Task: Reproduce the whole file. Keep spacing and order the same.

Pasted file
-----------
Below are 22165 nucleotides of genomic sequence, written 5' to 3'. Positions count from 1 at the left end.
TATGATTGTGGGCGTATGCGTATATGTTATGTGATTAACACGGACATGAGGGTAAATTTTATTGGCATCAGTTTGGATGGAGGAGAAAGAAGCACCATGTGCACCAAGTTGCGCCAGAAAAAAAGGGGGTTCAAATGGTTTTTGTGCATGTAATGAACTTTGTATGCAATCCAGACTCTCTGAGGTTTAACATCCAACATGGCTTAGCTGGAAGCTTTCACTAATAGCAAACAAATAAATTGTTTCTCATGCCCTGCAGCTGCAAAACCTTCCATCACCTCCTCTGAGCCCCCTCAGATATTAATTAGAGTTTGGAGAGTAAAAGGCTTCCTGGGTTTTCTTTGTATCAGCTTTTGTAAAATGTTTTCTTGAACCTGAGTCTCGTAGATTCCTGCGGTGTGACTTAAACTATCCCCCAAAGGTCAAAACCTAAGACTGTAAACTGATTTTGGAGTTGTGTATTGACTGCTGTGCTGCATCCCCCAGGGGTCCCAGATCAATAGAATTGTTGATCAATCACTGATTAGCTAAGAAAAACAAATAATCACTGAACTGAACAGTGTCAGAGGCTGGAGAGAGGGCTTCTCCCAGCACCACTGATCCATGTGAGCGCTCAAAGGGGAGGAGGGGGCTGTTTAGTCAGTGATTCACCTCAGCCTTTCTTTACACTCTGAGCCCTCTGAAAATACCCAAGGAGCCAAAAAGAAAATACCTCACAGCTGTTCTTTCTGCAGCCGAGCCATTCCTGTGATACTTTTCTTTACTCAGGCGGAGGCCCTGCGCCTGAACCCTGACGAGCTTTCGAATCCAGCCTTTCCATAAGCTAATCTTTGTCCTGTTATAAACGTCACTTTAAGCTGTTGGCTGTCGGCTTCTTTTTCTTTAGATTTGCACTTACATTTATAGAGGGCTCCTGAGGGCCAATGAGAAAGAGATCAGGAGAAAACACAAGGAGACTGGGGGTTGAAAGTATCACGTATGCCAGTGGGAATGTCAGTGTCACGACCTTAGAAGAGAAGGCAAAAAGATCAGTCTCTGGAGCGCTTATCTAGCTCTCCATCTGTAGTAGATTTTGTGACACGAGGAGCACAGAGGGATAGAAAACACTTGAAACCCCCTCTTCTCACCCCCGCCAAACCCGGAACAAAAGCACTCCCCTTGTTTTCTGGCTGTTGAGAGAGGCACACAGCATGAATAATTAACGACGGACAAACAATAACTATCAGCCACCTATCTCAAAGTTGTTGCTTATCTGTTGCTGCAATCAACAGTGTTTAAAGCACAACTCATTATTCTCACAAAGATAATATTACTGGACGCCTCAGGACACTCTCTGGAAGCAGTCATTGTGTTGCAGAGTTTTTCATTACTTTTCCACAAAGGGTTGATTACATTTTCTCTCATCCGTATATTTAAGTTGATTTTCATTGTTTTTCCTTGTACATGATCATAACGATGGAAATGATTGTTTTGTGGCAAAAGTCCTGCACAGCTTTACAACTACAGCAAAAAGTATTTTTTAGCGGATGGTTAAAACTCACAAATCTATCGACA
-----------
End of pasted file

Below are 22165 nucleotides of genomic sequence, written 5' to 3'. Positions count from 1 at the left end.
TATGATTGTGGGCGTATGCGTATATGTTATGTGATTAACACGGACATGAGGGTAAATTTTATTGGCATCAGTTTGGATGGAGGAGAAAGAAGCACCATGTGCACCAAGTTGCGCCAGAAAAAAAGGGGGTTCAAATGGTTTTTGTGCATGTAATGAACTTTGTATGCAATCCAGACTCTCTGAGGTTTAACATCCAACATGGCTTAGCTGGAAGCTTTCACTAATAGCAAACAAATAAATTGTTTCTCATGCCCTGCAGCTGCAAAACCTTCCATCACCTCCTCTGAGCCCCCTCAGATATTAATTAGAGTTTGGAGAGTAAAAGGCTTCCTGGGTTTTCTTTGTATCAGCTTTTGTAAAATGTTTTCTTGAACCTGAGTCTCGTAGATTCCTGCGGTGTGACTTAAACTATCCCCCAAAGGTCAAAACCTAAGACTGTAAACTGATTTTGGAGTTGTGTATTGACTGCTGTGCTGCATCCCCCAGGGGTCCCAGATCAATAGAATTGTTGATCAATCACTGATTAGCTAAGAAAAACAAATAATCACTGAACTGAACAGTGTCAGAGGCTGGAGAGAGGGCTTCTCCCAGCACCACTGATCCATGTGAGCGCTCAAAGGGGAGGAGGGGGCTGTTTAGTCAGTGATTCACCTCAGCCTTTCTTTACACTCTGAGCCCTCTGAAAATACCCAAGGAGCCAAAAAGAAAATACCTCACAGCTGTTCTTTCTGCAGCCGAGCCATTCCTGTGATACTTTTCTTTACTCAGGCGGAGGCCCTGCGCCTGAACCCTGACGAGCTTTCGAATCCAGCCTTTCCATAAGCTAATCTTTGTCCTGTTATAAACGTCACTTTAAGCTGTTGGCTGTCGGCTTCTTTTTCTTTAGATTTGCACTTACATTTATAGAGGGCTCCTGAGGGCCAATGAGAAAGAGATCAGGAGAAAACACAAGGAGACTGGGGGTTGAAAGTATCACGTATGCCAGTGGGAATGTCAGTGTCACGACCTTAGAAGAGAAGGCAAAAAGATCAGTCTCTGGAGCGCTTATCTAGCTCTCCATCTGTAGTAGATTTTGTGACACGAGGAGCACAGAGGGATAGAAAACACTTGAAACCCCCTCTTCTCACCCCCGCCAAACCCGGAACAAAAGCACTCCCCTTGTTTTCTGGCTGTTGAGAGAGGCACACAGCATGAATAATTAACGACGGACAAACAATAACTATCAGCCACCTATCTCAAAGTTGTTGCTTATCTGTTGCTGCAATCAACAGTGTTTAAAGCACAACTCATTATTCTCACAAAGATAATATTACTGGACGCCTCAGGACACTCTCTGGAAGCAGTCATTGTGTTGCAGAGTTTTTCATTACTTTTCCACAAAGGGTTGATTACATTTTCTCTCATCCGTATATTTAAGTTGATTTTCATTGTTTTTCCTTGTACATGATCATAACGATGGAAATGATTGTTTTGTGGCAAAAGTCCTGCACAGCTTTACAACTACAGCAAAAAGTATTTTTTAGCGGATGGTTAAAACTCACAAATCTATCGACA